Nuff talent up North
It was a night for the dancers to shine.
When the curtain came down on the Northern Zone Parish Talent Show at the weekend it was with four new winners that would represent the parishes of St. Peter, St. Lucy, St. Andrew, and St. James in the Spirit of the Nation, but also with a very satisfied audience at the Coleridge & Parry School Hall.
Themed Northern Explosion, the four hour show featured some of the best talent to come out of each parish’s respective talent competitions in keeping with the Community Independence Celebrations.
Each parish had a maximum of five possible acts in the finals but even though on the night two of St. James’ talents withdrew from the competition, at the end only one from the four parishes could be declared winner.
In St. Peter it was the smooth Alexandra School Dancers, who stole the show from an impressive Shakeda Williams; for St. James, young calypsonian Raanan Hackett proved too much for the Young Patriots, while the Anointed Expressions in St. Andrew beat out experienced chanter Orville Blackman and Rasheeda Broomes dominated fellow dancer Julie Burnett for St. Lucy.
Most of the talent was good on the night, but the competition to choose the eventual winners would still have been a tough one for the judges.
Fourteen-year-old Amoura Boyce opened the night for St. Lucy with Cry, and while her voice was a strong one, the song she chose for a competition at this final stage perhaps did not show off her vocal range to its best, as the crowd was definitely left with the feeling that she had so much more to give. A dance, Expression of Future Hope by Burnett for St. Lucy, quickly followed by parish mate and fellow dancer Broomes’ Celebration, were perhaps two of the toughest solo performances of the night to judge.
Most of the performances on the night and one of the toughest parishes was St. Peter, which kicked off its action with young Jenelle Bovell with Let’s Talk HIV, had the audience in stitches as the small lass rendered a dramatic piece written by an eight-year-old on behalf of St. Peter. Kymar Hoyte gave a good account of himself as well with an original song, Mama, I Love You, even as Williams blew the crowd away with an alto-like rendition of Bridge Over Troubled Waters that one woman in the audience admitted brought tears to her eyes. If that was all the parish had, it still would have been a tough task, but The Hope Mimers’ I Am Amazed and The Alexandra School Dancers’ Resurrection would surely have left the judges with much to decide.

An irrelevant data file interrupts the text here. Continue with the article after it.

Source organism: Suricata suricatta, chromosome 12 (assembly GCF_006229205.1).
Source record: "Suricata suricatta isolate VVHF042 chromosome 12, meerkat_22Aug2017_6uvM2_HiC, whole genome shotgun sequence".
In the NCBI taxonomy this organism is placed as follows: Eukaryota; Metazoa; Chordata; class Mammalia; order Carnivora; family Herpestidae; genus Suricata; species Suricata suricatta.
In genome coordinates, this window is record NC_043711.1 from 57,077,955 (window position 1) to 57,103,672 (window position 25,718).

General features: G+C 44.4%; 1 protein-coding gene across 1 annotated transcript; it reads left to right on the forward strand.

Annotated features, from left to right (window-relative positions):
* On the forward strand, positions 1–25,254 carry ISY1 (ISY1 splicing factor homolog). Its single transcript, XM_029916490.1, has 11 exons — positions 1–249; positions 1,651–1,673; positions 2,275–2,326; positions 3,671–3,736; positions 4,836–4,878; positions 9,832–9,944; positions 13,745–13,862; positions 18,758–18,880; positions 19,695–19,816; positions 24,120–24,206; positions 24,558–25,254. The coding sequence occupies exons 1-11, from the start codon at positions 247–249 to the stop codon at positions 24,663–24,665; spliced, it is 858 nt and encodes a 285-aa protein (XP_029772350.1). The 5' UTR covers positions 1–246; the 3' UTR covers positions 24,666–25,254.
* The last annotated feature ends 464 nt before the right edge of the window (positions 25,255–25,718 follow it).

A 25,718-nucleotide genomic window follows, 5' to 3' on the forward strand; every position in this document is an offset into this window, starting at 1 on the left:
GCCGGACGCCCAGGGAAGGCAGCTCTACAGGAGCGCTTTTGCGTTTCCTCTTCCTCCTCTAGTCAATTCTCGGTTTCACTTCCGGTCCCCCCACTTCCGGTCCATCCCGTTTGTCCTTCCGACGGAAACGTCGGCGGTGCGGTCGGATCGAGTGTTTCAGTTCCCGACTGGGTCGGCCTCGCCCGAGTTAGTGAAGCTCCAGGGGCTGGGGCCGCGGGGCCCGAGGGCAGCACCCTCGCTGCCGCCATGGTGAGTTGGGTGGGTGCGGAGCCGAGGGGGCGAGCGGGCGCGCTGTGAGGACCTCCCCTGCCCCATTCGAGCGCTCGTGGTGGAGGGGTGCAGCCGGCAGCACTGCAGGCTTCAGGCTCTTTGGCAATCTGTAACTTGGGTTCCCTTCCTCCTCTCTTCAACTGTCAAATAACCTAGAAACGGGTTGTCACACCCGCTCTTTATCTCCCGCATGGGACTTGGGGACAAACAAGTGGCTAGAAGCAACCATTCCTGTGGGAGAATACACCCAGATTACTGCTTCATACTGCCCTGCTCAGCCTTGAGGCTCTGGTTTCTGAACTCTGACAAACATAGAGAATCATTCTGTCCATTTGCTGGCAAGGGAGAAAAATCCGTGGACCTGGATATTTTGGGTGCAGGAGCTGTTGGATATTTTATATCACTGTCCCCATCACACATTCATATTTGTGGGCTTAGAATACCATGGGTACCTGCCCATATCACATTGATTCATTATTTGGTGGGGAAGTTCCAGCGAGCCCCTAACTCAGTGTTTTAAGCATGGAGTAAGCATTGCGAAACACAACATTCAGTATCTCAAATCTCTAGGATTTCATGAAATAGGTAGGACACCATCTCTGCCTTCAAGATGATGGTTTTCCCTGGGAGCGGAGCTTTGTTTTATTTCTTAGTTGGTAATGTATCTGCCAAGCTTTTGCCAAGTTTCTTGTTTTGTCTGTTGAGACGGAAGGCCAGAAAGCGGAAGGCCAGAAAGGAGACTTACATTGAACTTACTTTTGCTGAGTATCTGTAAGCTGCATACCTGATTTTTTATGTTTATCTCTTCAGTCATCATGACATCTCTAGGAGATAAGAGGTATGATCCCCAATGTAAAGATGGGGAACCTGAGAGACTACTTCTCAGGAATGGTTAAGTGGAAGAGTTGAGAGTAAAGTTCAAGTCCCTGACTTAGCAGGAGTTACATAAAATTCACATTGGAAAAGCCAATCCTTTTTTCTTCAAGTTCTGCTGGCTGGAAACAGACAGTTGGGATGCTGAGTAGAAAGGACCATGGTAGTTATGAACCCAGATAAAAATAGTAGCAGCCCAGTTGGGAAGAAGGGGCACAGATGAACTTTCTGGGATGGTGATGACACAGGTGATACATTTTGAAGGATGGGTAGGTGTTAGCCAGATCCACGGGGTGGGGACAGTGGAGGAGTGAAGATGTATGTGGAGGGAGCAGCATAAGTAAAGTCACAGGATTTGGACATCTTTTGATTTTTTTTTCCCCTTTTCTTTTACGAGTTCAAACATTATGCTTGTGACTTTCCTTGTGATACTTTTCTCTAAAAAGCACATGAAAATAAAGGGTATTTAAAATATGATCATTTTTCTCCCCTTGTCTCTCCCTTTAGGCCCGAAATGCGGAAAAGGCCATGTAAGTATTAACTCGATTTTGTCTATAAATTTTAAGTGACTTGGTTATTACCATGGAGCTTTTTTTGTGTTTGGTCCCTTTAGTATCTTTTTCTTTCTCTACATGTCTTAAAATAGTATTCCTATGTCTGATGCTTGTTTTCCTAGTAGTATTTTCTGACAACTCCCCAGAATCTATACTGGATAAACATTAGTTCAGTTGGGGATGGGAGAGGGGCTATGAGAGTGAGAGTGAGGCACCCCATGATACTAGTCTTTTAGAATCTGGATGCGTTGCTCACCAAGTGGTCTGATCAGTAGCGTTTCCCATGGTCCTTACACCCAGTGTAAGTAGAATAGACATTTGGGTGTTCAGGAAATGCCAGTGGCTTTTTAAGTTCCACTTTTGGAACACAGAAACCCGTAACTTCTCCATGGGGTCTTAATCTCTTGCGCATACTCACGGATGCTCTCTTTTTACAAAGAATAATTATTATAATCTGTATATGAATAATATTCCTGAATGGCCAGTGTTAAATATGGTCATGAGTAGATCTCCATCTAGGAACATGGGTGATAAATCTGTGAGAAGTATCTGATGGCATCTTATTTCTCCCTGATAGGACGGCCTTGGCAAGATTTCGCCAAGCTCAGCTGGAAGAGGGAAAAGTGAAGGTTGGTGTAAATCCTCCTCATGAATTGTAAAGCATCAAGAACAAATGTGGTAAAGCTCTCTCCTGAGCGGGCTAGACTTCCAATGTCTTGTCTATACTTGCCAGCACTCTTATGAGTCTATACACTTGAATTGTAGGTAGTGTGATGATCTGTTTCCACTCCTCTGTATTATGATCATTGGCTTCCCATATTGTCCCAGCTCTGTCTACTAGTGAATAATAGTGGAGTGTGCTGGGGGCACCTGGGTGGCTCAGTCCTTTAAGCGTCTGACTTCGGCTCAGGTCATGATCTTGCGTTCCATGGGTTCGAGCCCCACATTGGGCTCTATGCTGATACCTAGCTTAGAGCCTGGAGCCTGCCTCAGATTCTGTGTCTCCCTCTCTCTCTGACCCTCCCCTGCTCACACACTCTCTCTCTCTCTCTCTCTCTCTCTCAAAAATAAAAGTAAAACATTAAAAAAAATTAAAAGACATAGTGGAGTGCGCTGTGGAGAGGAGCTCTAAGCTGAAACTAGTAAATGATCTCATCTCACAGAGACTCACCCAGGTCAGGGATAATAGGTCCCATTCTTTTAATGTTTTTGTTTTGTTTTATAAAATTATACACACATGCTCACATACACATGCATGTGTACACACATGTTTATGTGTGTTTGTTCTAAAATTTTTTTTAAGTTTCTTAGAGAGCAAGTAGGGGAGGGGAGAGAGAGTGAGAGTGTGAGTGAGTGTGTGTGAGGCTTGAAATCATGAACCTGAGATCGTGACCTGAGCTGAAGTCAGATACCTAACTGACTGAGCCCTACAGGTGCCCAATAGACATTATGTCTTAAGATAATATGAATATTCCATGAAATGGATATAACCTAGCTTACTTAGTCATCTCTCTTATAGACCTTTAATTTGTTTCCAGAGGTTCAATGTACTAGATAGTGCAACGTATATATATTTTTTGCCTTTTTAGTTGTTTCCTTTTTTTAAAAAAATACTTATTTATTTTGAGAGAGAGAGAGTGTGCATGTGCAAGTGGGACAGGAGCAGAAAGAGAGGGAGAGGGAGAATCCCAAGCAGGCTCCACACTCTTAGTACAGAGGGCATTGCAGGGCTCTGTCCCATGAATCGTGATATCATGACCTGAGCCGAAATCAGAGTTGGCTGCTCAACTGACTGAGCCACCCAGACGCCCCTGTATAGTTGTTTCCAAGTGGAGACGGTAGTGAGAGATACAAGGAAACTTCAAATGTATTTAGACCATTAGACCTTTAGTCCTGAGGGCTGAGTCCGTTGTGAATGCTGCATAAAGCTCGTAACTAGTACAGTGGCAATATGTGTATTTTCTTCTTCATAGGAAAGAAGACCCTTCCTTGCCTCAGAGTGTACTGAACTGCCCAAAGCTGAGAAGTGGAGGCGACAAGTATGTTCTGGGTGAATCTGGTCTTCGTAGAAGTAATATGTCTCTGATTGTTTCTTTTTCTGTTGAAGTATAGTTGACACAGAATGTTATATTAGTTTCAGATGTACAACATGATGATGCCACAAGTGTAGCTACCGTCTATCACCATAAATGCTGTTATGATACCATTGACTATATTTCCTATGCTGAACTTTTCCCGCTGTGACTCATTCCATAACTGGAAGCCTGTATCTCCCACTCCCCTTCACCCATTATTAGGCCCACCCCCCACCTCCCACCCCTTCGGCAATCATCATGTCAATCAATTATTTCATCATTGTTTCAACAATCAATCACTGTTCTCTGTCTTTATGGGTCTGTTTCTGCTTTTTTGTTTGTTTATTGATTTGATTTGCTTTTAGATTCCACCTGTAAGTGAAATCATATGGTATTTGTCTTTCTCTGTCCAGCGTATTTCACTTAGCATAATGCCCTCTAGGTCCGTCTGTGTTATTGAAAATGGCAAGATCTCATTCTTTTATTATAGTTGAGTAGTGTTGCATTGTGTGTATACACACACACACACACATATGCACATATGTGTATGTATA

St. Andrew’s talent was not to be taken lightly though – Blackman’s rendition of Mini Bus Ride though eventful and hilarious for St. Andrew, lost some its meaning in translation as too many of the words fell off in delivery. Fellow competitors Anointed Expressions with Holy Walk, Janelle Osbourne’s impressive violin performance Bridging the Gap and Ingrid Aimey-Hill’s sometimes off-key but nevertheless passionate I Want A Plantation, made sure that St. Andrew was a serious contender on the night in the judging arena.
And finally, St. James, with two performances in the runnings, gave a good account, though easier to decide. Hackett’s De New Raanan, was a clear shot above the Young Patriots’ rhythm poetry The Environment.
Of note also were the performances of Damien Leacock, whose strong voice in the original composition This Girl is surely one to develop for future competition and Lianne Troubble Hinds, whose hilarious social commentary Bottom Bay Migration was thoroughly enjoyable as a guest performer. (LB)